michiganpreserves.org explains that although the vast inland waterway of the Great Lakes provided natural highway, there were also dangerous, fraught with sudden storms, fog, heavy traffic and shipping companies who cared more about the bottom line than the thousands of schooners, steamers and barges that ended up on the bottom. One generations loss can be another ones treasure, and the Michigan underwater preserve system was created in 1980 to preserve Michigan’s shipwrecks. It’s a felony to remove or disturb artifacts in Michigan’s Great Lakes, and Michigan’s underwater preserve system has grown to include over 2300 square miles of Great Lakes bottomland in twelve underwater preserves.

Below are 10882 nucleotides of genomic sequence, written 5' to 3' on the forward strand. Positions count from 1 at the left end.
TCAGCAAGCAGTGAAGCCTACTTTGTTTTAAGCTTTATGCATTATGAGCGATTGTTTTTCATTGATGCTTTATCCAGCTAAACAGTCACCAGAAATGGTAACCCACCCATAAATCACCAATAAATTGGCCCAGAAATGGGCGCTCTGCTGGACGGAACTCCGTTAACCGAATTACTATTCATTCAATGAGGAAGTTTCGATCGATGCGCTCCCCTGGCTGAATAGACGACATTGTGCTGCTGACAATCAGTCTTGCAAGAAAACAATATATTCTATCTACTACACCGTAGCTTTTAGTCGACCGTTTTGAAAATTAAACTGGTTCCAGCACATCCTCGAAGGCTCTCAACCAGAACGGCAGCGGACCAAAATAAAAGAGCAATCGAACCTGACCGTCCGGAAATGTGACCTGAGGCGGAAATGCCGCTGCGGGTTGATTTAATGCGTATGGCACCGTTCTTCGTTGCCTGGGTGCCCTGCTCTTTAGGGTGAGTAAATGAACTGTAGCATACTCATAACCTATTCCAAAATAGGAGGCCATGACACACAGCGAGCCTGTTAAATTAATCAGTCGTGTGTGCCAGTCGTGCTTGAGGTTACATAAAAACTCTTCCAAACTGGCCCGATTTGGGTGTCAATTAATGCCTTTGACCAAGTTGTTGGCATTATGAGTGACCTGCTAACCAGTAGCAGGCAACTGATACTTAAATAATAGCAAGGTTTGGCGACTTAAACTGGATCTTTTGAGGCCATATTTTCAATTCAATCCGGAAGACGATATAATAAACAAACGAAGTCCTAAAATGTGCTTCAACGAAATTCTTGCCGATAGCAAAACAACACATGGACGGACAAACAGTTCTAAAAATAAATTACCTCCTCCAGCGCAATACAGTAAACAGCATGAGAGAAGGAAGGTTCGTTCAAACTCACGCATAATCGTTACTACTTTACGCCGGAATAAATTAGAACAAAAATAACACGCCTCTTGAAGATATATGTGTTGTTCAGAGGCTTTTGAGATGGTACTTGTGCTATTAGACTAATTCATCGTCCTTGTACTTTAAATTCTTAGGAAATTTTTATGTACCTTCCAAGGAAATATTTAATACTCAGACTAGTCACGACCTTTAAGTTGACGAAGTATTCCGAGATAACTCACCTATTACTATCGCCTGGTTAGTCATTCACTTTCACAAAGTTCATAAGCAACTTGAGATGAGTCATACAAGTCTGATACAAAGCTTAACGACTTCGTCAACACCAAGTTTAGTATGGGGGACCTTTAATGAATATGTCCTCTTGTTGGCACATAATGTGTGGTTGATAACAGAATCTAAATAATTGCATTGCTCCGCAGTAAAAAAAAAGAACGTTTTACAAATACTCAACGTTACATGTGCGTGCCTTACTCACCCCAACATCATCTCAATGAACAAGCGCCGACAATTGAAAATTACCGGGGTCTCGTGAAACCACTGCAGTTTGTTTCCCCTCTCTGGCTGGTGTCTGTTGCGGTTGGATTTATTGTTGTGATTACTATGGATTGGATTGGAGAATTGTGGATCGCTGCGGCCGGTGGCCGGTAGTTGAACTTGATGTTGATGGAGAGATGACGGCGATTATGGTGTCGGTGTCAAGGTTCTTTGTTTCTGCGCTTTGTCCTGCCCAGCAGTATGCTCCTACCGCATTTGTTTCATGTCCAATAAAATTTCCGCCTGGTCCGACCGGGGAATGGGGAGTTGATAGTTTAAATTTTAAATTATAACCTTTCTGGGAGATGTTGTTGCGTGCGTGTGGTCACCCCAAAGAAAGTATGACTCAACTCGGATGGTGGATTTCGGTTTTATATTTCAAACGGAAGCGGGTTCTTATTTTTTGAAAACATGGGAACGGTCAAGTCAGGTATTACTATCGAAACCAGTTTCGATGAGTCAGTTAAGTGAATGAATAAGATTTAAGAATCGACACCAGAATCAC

The first preserve established was the Alger Underwater Diving Preserve:
For ships in trouble on the long southern coast of Lake Superior, harbors of refuge are few. Munising is one of them. The waters off Munising are sheltered by Grand Island and have been the final destination of many ships seeking safe harbor from the fury of the big lake.
The area stretching from just west of Munising to Au Sable Point and including the Pictured Rocks National Lakeshore is the home of the Alger Underwater Preserve. Several major shipwrecks lying within recreational diving limits are found inside its boundaries.
Read on for some of the best wrecks to dive and also check out the state’s underwater preserve pages. We found some nice videos of diving in the Alger Preserve. You can get an excellent overview of Diving the Alger Preserve from Saginaw Underwater Explorers, but this video of a dive on the wreck of the Bermuda is a really immersive treat!